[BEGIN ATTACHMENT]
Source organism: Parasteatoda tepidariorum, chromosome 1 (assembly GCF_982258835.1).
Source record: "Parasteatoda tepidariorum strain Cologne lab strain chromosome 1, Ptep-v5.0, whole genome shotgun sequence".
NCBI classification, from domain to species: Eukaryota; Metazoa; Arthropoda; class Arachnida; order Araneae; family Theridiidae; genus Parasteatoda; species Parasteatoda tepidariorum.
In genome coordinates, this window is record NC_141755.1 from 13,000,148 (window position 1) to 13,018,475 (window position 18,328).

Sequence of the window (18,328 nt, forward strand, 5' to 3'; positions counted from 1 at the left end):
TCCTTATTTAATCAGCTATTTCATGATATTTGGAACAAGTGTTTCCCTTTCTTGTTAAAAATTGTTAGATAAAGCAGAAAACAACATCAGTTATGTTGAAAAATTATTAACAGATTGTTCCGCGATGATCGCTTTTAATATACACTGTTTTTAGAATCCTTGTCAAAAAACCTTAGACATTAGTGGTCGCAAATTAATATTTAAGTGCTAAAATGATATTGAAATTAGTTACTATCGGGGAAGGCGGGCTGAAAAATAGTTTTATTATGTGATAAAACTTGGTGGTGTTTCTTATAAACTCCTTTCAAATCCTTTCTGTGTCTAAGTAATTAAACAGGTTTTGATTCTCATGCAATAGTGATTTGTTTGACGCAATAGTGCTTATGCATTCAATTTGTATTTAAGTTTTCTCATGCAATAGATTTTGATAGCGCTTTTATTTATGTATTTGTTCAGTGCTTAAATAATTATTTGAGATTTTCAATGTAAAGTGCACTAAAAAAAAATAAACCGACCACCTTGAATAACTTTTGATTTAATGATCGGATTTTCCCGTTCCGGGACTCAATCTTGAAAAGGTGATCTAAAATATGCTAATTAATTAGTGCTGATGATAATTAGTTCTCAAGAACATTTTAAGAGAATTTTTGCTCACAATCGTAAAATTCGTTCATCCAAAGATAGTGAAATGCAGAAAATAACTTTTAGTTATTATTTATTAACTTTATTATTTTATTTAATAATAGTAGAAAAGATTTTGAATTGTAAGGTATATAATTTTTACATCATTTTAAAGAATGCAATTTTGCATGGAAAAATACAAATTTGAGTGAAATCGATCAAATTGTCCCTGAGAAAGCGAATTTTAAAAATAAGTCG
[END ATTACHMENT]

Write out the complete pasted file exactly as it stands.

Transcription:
Source organism: Parasteatoda tepidariorum, chromosome 1 (assembly GCF_982258835.1).
Source record: "Parasteatoda tepidariorum strain Cologne lab strain chromosome 1, Ptep-v5.0, whole genome shotgun sequence".
NCBI classification, from domain to species: Eukaryota; Metazoa; Arthropoda; class Arachnida; order Araneae; family Theridiidae; genus Parasteatoda; species Parasteatoda tepidariorum.
In genome coordinates, this window is record NC_141755.1 from 13,000,148 (window position 1) to 13,018,475 (window position 18,328).

Sequence of the window (18,328 nt, forward strand, 5' to 3'; positions counted from 1 at the left end):
TCCTTATTTAATCAGCTATTTCATGATATTTGGAACAAGTGTTTCCCTTTCTTGTTAAAAATTGTTAGATAAAGCAGAAAACAACATCAGTTATGTTGAAAAATTATTAACAGATTGTTCCGCGATGATCGCTTTTAATATACACTGTTTTTAGAATCCTTGTCAAAAAACCTTAGACATTAGTGGTCGCAAATTAATATTTAAGTGCTAAAATGATATTGAAATTAGTTACTATCGGGGAAGGCGGGCTGAAAAATAGTTTTATTATGTGATAAAACTTGGTGGTGTTTCTTATAAACTCCTTTCAAATCCTTTCTGTGTCTAAGTAATTAAACAGGTTTTGATTCTCATGCAATAGTGATTTGTTTGACGCAATAGTGCTTATGCATTCAATTTGTATTTAAGTTTTCTCATGCAATAGATTTTGATAGCGCTTTTATTTATGTATTTGTTCAGTGCTTAAATAATTATTTGAGATTTTCAATGTAAAGTGCACTAAAAAAAAATAAACCGACCACCTTGAATAACTTTTGATTTAATGATCGGATTTTCCCGTTCCGGGACTCAATCTTGAAAAGGTGATCTAAAATATGCTAATTAATTAGTGCTGATGATAATTAGTTCTCAAGAACATTTTAAGAGAATTTTTGCTCACAATCGTAAAATTCGTTCATCCAAAGATAGTGAAATGCAGAAAATAACTTTTAGTTATTATTTATTAACTTTATTATTTTATTTAATAATAGTAGAAAAGATTTTGAATTGTAAGGTATATAATTTTTACATCATTTTAAAGAATGCAATTTTGCATGGAAAAATACAAATTTGAGTGAAATCGATCAAATTGTCCCTGAGAAAGCGAATTTTAAAAATAAGTCG